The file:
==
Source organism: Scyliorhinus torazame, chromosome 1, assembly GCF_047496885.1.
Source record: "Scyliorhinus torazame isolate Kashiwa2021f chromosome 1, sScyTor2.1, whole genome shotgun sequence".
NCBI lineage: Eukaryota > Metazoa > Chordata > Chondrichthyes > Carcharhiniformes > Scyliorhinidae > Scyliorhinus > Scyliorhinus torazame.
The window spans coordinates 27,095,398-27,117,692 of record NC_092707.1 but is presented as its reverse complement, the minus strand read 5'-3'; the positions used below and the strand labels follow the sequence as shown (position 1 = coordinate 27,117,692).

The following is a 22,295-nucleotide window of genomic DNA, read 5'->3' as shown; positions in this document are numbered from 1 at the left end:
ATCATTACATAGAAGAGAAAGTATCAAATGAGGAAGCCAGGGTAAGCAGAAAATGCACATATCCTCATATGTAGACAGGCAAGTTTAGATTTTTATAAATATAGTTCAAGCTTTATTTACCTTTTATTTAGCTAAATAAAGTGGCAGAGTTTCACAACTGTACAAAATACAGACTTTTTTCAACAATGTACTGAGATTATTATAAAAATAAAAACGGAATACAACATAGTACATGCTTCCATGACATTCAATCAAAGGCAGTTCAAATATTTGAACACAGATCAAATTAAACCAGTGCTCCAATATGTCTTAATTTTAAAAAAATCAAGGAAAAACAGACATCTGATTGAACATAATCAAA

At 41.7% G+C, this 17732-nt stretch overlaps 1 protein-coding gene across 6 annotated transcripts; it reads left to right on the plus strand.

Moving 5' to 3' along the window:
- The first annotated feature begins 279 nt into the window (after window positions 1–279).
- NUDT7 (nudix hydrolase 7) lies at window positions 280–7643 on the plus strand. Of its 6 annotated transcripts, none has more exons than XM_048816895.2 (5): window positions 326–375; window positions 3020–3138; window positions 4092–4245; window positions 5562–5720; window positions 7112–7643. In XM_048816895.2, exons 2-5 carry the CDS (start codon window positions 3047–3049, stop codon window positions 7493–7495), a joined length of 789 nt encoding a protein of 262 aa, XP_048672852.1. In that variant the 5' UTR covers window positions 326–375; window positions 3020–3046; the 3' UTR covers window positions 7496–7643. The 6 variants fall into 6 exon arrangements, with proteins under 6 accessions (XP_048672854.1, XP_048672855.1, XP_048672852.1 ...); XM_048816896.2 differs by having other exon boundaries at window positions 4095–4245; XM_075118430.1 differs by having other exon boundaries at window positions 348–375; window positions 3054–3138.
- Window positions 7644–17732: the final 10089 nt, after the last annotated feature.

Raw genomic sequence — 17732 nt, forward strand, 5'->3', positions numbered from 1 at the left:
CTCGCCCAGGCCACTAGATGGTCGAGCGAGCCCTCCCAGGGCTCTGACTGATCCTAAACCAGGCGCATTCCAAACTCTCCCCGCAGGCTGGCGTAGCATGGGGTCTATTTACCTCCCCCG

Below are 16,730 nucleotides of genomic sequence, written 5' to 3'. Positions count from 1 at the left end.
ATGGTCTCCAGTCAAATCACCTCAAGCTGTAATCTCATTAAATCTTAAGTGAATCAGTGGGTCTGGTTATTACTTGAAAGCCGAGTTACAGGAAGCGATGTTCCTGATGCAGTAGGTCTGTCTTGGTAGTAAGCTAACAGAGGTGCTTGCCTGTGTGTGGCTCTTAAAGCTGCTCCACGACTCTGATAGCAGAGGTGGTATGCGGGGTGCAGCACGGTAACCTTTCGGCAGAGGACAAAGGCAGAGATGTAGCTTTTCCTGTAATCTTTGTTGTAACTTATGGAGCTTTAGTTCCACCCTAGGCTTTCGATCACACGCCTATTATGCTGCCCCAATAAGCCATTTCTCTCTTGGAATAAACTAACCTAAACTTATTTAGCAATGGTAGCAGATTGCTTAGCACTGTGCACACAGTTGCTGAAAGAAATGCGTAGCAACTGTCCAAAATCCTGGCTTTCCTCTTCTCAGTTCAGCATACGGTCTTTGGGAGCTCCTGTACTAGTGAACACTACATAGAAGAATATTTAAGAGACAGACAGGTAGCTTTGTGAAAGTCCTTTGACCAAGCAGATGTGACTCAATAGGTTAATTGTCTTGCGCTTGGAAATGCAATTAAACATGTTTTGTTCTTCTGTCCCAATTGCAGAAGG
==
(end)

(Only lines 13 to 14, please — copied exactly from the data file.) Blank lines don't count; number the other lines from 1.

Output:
CTCGCCCAGGCCACTAGATGGTCGAGCGAGCCCTCCCAGGGCTCTGACTGATCCTAAACCAGGCGCATTCCAAACTCTCCCCGCAGGCTGGCGTAGCATGGGGTCTATTTACCTCCCCCG

Below are 16,730 nucleotides of genomic sequence, written 5' to 3'. Positions count from 1 at the left end.